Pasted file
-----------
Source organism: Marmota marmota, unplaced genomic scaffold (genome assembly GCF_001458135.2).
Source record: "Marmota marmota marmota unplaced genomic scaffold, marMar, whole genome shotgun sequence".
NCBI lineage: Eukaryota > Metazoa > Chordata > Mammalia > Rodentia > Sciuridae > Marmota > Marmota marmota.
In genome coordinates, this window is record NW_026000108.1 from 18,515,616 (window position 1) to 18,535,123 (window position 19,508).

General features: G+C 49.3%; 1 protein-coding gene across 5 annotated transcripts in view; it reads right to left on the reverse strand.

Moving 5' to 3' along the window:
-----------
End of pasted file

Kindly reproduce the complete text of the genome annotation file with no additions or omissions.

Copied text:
Source organism: Marmota marmota, unplaced genomic scaffold (genome assembly GCF_001458135.2).
Source record: "Marmota marmota marmota unplaced genomic scaffold, marMar, whole genome shotgun sequence".
NCBI lineage: Eukaryota > Metazoa > Chordata > Mammalia > Rodentia > Sciuridae > Marmota > Marmota marmota.
In genome coordinates, this window is record NW_026000108.1 from 18,515,616 (window position 1) to 18,535,123 (window position 19,508).

General features: G+C 49.3%; 1 protein-coding gene across 5 annotated transcripts in view; it reads right to left on the reverse strand.

Moving 5' to 3' along the window: